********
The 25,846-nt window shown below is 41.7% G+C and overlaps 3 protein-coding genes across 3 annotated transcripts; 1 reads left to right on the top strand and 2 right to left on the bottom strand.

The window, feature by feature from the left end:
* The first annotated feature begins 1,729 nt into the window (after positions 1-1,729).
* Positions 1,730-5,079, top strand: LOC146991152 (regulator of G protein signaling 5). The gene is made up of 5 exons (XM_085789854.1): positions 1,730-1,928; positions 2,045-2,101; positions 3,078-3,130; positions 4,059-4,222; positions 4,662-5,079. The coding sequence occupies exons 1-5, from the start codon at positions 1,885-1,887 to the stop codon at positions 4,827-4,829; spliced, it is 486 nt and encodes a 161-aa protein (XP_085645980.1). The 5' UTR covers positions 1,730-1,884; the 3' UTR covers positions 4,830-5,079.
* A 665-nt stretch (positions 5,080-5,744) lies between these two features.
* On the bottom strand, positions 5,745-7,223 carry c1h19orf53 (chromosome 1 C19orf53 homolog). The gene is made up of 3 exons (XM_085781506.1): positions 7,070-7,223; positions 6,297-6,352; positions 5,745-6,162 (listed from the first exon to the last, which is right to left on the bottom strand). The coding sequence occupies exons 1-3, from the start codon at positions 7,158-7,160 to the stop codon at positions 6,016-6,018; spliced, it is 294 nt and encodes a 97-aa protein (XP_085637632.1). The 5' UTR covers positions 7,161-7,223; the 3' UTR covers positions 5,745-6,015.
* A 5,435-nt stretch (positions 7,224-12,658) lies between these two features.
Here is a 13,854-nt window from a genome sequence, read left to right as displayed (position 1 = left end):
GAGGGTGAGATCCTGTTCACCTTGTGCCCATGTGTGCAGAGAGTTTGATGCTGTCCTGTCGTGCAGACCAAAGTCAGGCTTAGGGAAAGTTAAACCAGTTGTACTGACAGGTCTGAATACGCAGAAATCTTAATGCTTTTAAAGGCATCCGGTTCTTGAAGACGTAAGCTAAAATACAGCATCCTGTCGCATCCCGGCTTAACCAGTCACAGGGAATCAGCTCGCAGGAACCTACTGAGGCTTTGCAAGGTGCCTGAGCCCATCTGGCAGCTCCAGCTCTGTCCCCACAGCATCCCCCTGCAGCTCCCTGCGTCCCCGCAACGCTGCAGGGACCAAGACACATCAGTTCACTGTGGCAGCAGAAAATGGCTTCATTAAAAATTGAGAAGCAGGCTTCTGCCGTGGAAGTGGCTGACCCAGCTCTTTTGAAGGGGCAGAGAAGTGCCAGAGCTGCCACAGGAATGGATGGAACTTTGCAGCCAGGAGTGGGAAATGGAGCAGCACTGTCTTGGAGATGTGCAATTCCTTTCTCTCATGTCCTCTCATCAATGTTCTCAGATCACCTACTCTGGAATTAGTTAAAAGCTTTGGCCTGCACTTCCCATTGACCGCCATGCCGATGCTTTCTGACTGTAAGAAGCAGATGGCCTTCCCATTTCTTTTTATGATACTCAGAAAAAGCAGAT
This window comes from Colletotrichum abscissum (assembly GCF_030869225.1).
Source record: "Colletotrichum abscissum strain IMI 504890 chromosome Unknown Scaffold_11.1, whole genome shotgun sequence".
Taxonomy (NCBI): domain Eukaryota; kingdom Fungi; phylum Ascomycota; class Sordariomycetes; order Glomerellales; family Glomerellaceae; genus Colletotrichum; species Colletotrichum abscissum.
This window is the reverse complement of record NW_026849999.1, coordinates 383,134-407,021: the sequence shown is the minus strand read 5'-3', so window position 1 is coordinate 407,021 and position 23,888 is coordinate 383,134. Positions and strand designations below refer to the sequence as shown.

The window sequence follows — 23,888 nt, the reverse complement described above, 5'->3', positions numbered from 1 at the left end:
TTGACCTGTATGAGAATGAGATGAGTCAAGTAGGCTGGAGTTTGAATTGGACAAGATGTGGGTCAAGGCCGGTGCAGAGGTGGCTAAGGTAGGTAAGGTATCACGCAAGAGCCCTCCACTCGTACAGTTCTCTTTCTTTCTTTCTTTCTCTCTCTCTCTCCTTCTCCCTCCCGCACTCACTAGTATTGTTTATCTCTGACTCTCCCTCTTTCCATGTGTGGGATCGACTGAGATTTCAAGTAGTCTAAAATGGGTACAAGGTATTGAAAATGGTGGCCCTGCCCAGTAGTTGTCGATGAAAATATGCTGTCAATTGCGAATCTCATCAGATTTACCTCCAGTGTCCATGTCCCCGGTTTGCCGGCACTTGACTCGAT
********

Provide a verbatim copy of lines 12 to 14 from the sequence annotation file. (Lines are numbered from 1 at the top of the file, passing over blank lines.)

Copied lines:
Taxonomy (NCBI): domain Eukaryota; kingdom Fungi; phylum Ascomycota; class Sordariomycetes; order Glomerellales; family Glomerellaceae; genus Colletotrichum; species Colletotrichum abscissum.
This window is the reverse complement of record NW_026849999.1, coordinates 383,134-407,021: the sequence shown is the minus strand read 5'-3', so window position 1 is coordinate 407,021 and position 23,888 is coordinate 383,134. Positions and strand designations below refer to the sequence as shown.

The window sequence follows — 23,888 nt, the reverse complement described above, 5'->3', positions numbered from 1 at the left end: